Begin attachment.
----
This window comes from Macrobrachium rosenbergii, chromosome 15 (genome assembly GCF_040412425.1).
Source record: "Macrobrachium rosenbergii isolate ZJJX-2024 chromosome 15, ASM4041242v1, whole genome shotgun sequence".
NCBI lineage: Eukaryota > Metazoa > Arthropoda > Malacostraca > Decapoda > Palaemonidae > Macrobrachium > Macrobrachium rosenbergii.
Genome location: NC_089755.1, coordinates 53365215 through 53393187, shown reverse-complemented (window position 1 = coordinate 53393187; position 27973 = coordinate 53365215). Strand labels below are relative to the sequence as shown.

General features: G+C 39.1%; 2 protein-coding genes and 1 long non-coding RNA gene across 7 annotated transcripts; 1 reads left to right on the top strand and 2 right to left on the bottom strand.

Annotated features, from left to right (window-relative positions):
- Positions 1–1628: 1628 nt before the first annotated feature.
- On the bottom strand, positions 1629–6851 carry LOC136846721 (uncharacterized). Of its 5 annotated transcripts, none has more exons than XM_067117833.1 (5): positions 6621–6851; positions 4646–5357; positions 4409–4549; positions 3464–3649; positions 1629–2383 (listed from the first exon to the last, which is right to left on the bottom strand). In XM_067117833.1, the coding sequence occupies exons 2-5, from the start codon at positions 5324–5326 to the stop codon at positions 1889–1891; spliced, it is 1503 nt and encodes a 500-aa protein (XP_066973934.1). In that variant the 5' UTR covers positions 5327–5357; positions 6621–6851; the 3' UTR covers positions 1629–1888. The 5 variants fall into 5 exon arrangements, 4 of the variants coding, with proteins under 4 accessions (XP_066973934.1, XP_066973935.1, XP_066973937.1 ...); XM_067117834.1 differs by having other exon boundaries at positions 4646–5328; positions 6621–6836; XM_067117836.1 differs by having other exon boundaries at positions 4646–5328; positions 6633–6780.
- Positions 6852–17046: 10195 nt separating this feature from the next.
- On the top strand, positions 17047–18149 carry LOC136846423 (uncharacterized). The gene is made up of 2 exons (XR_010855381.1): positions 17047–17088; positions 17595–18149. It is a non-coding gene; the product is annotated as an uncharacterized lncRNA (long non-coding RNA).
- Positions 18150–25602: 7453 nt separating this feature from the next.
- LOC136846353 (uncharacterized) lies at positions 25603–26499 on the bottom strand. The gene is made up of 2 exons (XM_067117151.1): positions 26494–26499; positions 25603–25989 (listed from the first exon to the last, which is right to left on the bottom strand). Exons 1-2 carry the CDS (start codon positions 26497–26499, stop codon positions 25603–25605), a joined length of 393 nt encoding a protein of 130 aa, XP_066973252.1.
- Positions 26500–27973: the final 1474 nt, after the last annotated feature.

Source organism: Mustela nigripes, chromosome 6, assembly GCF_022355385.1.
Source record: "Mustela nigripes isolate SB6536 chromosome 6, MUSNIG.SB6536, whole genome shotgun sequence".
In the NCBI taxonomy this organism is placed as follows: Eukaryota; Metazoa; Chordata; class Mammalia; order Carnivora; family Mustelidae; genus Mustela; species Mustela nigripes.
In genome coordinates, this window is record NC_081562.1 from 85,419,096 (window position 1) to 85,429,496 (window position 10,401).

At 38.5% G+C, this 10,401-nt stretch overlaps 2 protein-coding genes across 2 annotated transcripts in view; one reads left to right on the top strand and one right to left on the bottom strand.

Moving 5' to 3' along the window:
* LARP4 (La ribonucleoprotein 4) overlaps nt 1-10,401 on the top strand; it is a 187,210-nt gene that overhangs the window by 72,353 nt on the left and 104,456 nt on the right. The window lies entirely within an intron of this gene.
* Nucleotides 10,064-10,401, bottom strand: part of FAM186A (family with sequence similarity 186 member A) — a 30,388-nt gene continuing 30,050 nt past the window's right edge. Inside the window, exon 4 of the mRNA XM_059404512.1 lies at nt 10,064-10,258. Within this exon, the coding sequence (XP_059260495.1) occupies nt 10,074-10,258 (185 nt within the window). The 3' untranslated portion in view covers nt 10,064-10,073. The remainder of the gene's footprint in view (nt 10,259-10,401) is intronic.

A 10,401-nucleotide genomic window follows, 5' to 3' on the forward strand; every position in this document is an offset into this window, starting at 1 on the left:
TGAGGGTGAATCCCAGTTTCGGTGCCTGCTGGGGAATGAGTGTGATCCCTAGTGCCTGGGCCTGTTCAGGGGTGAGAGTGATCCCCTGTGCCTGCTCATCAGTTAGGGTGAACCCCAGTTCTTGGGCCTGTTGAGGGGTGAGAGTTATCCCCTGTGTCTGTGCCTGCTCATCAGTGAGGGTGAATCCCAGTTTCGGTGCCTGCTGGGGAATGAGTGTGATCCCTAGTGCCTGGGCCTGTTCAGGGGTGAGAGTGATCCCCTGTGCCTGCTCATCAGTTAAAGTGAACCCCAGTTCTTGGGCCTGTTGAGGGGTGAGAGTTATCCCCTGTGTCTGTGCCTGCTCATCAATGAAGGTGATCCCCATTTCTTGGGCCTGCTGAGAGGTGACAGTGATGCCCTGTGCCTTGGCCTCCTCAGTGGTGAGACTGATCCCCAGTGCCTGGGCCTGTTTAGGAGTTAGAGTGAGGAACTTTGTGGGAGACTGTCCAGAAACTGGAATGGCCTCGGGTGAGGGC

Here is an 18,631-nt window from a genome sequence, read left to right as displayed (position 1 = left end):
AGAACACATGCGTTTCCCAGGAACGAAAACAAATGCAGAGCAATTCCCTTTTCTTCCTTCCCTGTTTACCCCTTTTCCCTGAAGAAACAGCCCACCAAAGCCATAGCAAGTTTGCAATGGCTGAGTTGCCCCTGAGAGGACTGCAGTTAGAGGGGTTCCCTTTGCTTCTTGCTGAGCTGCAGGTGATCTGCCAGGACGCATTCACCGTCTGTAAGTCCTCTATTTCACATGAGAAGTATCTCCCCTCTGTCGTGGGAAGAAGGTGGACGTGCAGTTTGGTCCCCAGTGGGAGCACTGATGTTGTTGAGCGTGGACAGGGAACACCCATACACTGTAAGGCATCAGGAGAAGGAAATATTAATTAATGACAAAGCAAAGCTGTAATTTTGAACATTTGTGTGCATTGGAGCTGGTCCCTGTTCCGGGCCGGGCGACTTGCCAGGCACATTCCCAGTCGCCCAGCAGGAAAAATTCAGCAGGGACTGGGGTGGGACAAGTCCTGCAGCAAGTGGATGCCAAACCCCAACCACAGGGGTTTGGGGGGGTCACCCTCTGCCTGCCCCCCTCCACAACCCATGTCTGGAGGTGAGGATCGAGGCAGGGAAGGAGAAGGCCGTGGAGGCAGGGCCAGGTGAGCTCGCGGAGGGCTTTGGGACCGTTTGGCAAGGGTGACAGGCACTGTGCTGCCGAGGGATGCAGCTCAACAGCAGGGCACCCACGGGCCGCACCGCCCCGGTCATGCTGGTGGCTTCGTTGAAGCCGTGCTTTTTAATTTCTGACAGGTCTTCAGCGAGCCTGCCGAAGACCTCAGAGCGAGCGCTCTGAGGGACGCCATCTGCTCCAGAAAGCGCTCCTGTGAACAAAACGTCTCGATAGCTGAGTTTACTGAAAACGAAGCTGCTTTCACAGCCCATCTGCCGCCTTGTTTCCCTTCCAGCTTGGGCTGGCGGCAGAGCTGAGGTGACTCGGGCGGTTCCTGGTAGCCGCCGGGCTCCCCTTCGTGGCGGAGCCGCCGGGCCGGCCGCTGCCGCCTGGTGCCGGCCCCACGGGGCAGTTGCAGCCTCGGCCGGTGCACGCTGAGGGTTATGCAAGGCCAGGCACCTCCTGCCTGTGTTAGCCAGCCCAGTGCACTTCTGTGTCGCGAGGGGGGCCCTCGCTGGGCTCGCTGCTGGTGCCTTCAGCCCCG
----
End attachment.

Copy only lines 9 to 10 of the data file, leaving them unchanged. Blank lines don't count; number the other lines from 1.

- Positions 6852–17046: 10195 nt separating this feature from the next.
- On the top strand, positions 17047–18149 carry LOC136846423 (uncharacterized). The gene is made up of 2 exons (XR_010855381.1): positions 17047–17088; positions 17595–18149. It is a non-coding gene; the product is annotated as an uncharacterized lncRNA (long non-coding RNA).